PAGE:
Ireland v England? Try Poland v Russia

By now, you’ve probably all seen the video of the Irish fans greeting the English team’s coach in Krakow. It was hard to miss. And even harder not to laugh at, even if there’s something a little sad about how the English – by contrast – are so supportive of Ireland.

At the Irish squad’s media centre Gdnyia, I decided to show it to a Polish journalist named Marek who I had been sharing a bit of information and news with.

He didn’t quite laugh. He scoffed.

“That’s nothing.”

He then asked me whether I was going to Poland’s match against Russia on Tuesday. I said I was going to try; that it depended on train times and Irish media activities.

He simply said, “well take care”.

Poland’s history with Russia is, of course, well known. So is some of the expected trouble at Tuesday’s game, not to mention the general dimensions of the match.

But, as obvious as it sounds, you don’t really get a sense of the proper dimensions until you spend time here in this kind of situation.

Being from a country that the second world war and its aftermath generally missed, it’s probably a little too easy to overlook how tangible the impact still is.

Take, for example, some of the Irish media’s next activity later in the day. At about 6.30, Richard Dunne was put up to talk to the Sunday newspapers in the Grand Hotel in Sopot.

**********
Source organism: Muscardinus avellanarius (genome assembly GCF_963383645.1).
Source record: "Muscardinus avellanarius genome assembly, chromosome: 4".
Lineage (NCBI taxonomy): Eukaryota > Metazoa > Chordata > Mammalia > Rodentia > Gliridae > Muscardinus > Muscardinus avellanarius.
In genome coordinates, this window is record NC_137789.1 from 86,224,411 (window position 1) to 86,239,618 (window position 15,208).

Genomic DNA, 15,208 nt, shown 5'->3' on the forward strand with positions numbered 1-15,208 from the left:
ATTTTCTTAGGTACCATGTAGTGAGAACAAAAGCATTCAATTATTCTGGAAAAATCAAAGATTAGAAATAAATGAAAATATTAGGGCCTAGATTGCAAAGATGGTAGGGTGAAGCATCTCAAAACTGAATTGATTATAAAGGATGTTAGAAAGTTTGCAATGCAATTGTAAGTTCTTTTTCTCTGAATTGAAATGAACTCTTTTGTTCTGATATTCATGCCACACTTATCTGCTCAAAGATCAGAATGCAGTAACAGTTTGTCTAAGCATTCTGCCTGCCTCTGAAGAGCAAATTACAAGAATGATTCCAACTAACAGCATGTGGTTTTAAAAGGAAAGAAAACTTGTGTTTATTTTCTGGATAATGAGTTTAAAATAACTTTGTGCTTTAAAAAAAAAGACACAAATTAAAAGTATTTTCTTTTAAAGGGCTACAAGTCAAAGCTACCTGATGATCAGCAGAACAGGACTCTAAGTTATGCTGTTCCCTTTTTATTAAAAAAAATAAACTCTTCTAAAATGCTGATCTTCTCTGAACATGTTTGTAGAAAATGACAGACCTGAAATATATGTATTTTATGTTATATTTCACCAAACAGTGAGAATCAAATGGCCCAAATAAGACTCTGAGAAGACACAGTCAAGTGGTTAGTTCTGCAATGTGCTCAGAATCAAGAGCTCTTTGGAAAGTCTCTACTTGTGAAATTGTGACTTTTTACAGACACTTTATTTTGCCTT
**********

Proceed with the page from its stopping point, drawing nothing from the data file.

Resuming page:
The content of the interview is embargoed until the morning of the Croatia game. But the context is well worth explaining.

In the room where Dunne was speaking, there was a wall covered with famous faces. Charles De Gaulle, Fidel Castro and a host of others.

One face was – understandably – missing: Adolf Hitler.

Two days after the Nazis invaded Poland, he took himself to the hotel to oversee – and, essentially, bask in – the operation.

When told of that fact earlier, a few members of the media asked could they see the room. They were allowed... but on condition. They had to promise not to disturb anything since the room had now been reserved for another special guest. Michel Platini will be staying there any time he visits Gdansk over the course of the next month.

You can make your own jokes!

There are still very few jokes to be made, however, about Poland’s hatred of Russia. It came out in everything Marek said.

And, in contrast to that, the Irish-English dichotomy now seems –mercifully – pantomime.

There was still one remaining similarity though.

Towards the end of our chat, Marek said that he was had been speaking to a few Ireland’s Euro 88 squad over the past week and, while Chris Morris and Kevin Moran had been great for him, there was one he was still desperately hoping to get: Ronnie Whelan.

Absent-mindedly, I wondered whether it was because Marek was a Liverpool fan or something.

“Oh no,” he sated... before lilting into a hint of sing: “He put the ball into the USSR’s net.”

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